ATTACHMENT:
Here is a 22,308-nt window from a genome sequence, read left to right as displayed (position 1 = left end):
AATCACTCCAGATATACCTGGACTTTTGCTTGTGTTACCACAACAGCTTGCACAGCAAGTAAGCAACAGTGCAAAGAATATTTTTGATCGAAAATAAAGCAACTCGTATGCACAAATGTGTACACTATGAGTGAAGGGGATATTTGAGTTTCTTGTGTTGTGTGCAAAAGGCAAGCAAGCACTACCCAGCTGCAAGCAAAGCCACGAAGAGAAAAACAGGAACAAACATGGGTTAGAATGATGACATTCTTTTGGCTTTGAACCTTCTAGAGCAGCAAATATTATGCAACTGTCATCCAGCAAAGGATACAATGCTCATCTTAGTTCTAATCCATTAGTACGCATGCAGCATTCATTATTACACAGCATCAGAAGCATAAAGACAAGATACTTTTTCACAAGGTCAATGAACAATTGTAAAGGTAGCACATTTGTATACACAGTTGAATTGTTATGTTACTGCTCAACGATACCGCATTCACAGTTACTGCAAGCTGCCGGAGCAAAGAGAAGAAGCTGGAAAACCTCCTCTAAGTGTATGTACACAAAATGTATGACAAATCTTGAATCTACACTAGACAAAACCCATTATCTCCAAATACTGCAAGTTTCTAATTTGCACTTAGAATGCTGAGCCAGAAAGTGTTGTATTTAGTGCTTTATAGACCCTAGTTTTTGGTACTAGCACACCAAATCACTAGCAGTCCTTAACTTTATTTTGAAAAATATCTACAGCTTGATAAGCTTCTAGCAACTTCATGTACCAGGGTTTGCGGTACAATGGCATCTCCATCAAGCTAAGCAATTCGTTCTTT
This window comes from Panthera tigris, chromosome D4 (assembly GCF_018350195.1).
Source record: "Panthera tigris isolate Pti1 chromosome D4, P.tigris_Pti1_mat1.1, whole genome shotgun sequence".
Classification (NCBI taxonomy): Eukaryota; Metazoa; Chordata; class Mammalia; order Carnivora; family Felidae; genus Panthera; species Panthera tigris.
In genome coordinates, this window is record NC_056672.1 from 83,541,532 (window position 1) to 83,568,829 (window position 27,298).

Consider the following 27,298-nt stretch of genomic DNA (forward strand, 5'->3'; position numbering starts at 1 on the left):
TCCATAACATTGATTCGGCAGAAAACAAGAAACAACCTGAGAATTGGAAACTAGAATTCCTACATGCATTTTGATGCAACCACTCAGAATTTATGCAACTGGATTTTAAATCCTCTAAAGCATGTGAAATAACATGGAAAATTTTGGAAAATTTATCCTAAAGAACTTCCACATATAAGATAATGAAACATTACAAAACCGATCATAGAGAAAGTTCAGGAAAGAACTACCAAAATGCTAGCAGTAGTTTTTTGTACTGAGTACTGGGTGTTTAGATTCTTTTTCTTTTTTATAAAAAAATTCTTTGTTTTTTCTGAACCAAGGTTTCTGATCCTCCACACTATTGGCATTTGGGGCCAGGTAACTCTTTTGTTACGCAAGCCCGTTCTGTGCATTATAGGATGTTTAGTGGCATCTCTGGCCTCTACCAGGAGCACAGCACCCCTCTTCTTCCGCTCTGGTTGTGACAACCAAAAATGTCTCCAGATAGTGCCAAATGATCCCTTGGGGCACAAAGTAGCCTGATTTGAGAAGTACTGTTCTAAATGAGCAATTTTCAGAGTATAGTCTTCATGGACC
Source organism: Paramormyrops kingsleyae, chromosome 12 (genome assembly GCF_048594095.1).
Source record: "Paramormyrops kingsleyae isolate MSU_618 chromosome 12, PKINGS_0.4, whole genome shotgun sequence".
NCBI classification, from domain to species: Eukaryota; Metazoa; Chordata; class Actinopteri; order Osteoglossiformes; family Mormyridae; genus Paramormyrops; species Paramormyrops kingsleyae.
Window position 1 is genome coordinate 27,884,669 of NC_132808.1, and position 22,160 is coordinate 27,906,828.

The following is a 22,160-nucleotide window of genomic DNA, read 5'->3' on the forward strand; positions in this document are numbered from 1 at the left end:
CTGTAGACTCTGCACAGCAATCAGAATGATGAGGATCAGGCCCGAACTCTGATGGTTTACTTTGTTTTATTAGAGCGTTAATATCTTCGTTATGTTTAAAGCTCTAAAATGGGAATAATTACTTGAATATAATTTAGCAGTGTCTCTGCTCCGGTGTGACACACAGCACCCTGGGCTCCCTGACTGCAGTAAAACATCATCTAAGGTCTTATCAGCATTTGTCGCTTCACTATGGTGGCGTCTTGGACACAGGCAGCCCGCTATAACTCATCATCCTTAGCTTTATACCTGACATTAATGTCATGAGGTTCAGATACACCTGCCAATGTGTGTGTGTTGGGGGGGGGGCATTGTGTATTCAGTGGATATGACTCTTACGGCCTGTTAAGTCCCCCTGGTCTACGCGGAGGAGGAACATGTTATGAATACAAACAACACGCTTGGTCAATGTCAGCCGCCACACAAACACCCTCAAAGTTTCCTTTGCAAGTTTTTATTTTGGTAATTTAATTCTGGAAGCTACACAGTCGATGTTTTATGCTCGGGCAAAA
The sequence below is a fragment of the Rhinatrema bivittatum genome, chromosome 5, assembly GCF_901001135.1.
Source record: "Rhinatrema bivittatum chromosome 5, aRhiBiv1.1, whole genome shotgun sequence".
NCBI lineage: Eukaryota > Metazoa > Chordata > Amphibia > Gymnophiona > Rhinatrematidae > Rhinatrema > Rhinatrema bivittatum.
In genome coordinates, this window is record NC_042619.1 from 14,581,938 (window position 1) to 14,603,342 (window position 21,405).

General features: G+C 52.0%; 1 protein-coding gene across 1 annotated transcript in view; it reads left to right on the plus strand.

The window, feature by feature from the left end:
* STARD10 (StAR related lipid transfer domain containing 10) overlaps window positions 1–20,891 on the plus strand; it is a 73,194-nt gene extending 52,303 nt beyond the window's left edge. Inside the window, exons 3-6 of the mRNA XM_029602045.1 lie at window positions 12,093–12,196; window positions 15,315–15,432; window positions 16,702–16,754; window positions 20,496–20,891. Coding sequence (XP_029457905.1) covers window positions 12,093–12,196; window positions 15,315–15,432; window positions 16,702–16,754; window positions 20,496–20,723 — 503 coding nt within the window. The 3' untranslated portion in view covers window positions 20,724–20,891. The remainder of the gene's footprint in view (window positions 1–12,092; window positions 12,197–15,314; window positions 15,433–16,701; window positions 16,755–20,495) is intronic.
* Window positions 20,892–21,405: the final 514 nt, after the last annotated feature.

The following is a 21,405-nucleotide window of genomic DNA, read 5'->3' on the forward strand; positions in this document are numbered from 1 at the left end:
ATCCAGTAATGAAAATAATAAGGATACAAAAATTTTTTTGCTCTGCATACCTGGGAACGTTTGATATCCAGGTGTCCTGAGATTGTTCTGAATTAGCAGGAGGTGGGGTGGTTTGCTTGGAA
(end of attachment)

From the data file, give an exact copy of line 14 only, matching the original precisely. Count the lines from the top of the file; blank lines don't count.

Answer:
CTGTAGACTCTGCACAGCAATCAGAATGATGAGGATCAGGCCCGAACTCTGATGGTTTACTTTGTTTTATTAGAGCGTTAATATCTTCGTTATGTTTAAAGCTCTAAAATGGGAATAATTACTTGAATATAATTTAGCAGTGTCTCTGCTCCGGTGTGACACACAGCACCCTGGGCTCCCTGACTGCAGTAAAACATCATCTAAGGTCTTATCAGCATTTGTCGCTTCACTATGGTGGCGTCTTGGACACAGGCAGCCCGCTATAACTCATCATCCTTAGCTTTATACCTGACATTAATGTCATGAGGTTCAGATACACCTGCCAATGTGTGTGTGTTGGGGGGGGGGCATTGTGTATTCAGTGGATATGACTCTTACGGCCTGTTAAGTCCCCCTGGTCTACGCGGAGGAGGAACATGTTATGAATACAAACAACACGCTTGGTCAATGTCAGCCGCCACACAAACACCCTCAAAGTTTCCTTTGCAAGTTTTTATTTTGGTAATTTAATTCTGGAAGCTACACAGTCGATGTTTTATGCTCGGGCAAAA